Terms Related to Regulatory Review and Approval

  • Good Clinical Practice (GCP): a set of principles that helps ensure the safety, integrity, and quality of clinical trials by addressing elements related to the design, conduct, and reporting of clinical trials.26

  • New Drug Application (NDA): an application by which drug sponsors formally propose that the FDA approve a new pharmaceutical for sale and marketing in the United States.27

  • Off-label Use: use of an FDA-approved drug as treatment for an unapproved condition.28

  • On-label Use: use of an FDA-approved drug as treatment for an approved condition.28

  • Peer Review: a quality control measure in research, where professionals review each other’s work to make sure it is accurate, relevant, and significant.29

  • PICO Framework: a framework for building and answering a clinical or health care related question. PICO is an acronym for:30

    • Patient population or problem: how would you describe a group of patients in the study?

    • Intervention (i.e., a cause, prognostic factor, treatment, etc.): which main intervention is of interest in the study?

    • Comparison intervention (if necessary): is the study including placebo or standard to compare to the exploratory intervention?

    • Outcomes: what is the hope for the intervention and what will it accomplish?


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  2. Adedeji WA. The treasure called antibiotics. Ann Ib Postgrad Med. 2016;14(2):56-57.

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  5. Contraindication. MedlinePlus website: Published April 2018. Accessed April 26, 2018.

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  16. What is a research nurse and what do they do? Clinfield Limited website: Published February 11, 2013. Accessed March 5, 2019.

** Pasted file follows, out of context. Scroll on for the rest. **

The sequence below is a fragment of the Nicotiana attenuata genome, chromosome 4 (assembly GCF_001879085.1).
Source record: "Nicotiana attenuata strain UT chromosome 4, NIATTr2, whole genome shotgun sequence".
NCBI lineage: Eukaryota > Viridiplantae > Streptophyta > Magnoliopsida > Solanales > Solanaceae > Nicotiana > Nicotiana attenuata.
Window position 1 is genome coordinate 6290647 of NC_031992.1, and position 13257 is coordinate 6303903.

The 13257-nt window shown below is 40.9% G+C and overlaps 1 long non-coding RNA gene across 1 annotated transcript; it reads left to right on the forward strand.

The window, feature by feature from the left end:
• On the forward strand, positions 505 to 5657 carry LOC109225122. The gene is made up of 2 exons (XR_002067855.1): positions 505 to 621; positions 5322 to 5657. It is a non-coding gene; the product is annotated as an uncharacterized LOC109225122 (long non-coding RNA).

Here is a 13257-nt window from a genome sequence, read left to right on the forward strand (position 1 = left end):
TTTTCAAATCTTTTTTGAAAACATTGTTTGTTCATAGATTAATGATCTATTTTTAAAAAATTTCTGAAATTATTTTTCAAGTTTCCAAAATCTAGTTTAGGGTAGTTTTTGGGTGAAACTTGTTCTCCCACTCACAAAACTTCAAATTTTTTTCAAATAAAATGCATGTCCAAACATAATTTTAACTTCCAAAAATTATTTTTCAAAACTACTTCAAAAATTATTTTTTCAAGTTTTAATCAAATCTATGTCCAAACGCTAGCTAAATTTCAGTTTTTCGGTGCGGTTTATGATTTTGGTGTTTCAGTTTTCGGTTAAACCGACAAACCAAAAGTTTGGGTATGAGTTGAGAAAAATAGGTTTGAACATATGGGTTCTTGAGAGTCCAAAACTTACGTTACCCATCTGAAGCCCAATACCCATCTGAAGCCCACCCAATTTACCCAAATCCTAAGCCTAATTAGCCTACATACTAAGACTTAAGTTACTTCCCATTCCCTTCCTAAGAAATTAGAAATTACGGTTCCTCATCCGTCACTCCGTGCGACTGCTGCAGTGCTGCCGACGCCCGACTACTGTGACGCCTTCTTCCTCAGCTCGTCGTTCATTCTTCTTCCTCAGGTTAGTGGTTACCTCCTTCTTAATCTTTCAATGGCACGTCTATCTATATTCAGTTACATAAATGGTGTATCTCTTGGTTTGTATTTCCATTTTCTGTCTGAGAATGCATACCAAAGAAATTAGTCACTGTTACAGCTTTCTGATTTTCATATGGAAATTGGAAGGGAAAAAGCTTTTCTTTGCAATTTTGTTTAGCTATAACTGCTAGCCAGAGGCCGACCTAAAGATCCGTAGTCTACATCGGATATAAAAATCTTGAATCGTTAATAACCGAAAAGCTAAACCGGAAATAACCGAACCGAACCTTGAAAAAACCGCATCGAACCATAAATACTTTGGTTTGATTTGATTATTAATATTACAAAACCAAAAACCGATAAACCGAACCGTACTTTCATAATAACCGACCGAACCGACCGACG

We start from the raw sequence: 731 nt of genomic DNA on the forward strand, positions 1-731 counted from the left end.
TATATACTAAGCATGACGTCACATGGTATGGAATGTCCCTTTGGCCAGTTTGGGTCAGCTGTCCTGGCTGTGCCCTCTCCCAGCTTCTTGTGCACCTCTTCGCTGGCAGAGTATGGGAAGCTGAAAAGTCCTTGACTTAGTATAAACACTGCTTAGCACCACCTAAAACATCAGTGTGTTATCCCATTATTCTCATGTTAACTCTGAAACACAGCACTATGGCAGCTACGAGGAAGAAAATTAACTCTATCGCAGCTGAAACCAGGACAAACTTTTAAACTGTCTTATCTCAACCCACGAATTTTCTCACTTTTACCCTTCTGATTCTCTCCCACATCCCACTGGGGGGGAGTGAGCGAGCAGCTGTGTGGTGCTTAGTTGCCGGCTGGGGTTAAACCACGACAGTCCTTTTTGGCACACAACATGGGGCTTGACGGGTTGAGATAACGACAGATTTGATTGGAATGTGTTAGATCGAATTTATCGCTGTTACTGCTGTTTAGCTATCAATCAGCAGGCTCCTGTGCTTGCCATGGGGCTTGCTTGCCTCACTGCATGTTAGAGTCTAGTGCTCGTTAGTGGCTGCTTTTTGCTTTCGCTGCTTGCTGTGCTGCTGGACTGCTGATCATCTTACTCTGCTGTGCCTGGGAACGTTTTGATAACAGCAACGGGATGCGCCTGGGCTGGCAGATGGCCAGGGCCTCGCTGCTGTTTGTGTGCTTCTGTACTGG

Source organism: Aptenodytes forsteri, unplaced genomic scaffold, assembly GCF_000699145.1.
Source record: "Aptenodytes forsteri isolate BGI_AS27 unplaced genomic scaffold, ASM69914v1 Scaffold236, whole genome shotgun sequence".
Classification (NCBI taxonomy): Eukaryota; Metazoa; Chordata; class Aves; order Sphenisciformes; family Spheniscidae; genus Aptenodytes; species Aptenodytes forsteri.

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  18. NCI Dictionary of Cancer Terms. NCI website: Accessed April 30, 2018.

  19. HIV/AIDS Glossary. AIDSinfo website: Accessed April 30, 2018.

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  21. List of Registries. NIH website: Published March 2018. Accessed April 26, 2018.

  22. Gupta SK. Intention-to-treat concept: A review. Perspect Clin Res. 2011;2(3):109-112.

  23. Ranganathan P, Pramesh CS, Aggarwal R. Common pitfalls in statistical analysis: Intention-to-treat versus per-protocol analysis. Perspect Clin Res. 2016;7(3):144-146.

  24. NCI Dictionary of Cancer Terms. NCI website: Accessed April 30, 2018.

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  27. New Drug Application (NDA). U.S. Food & Drug Administration website: Published March 2016. Accessed April 30, 2018.

  28. Understanding Unapproved Use of Approved Drugs “Off Label.” U.S. Food & Drug Administration website: Published February 2018. Accessed April 30, 2018.

  29. Peer review: what is it and why do we do it? MedicalNewsToday website: Published August 2017. Accessed April 30, 2018.

  30. PICO Framework. PubMed Health website: Accessed April 30, 2018.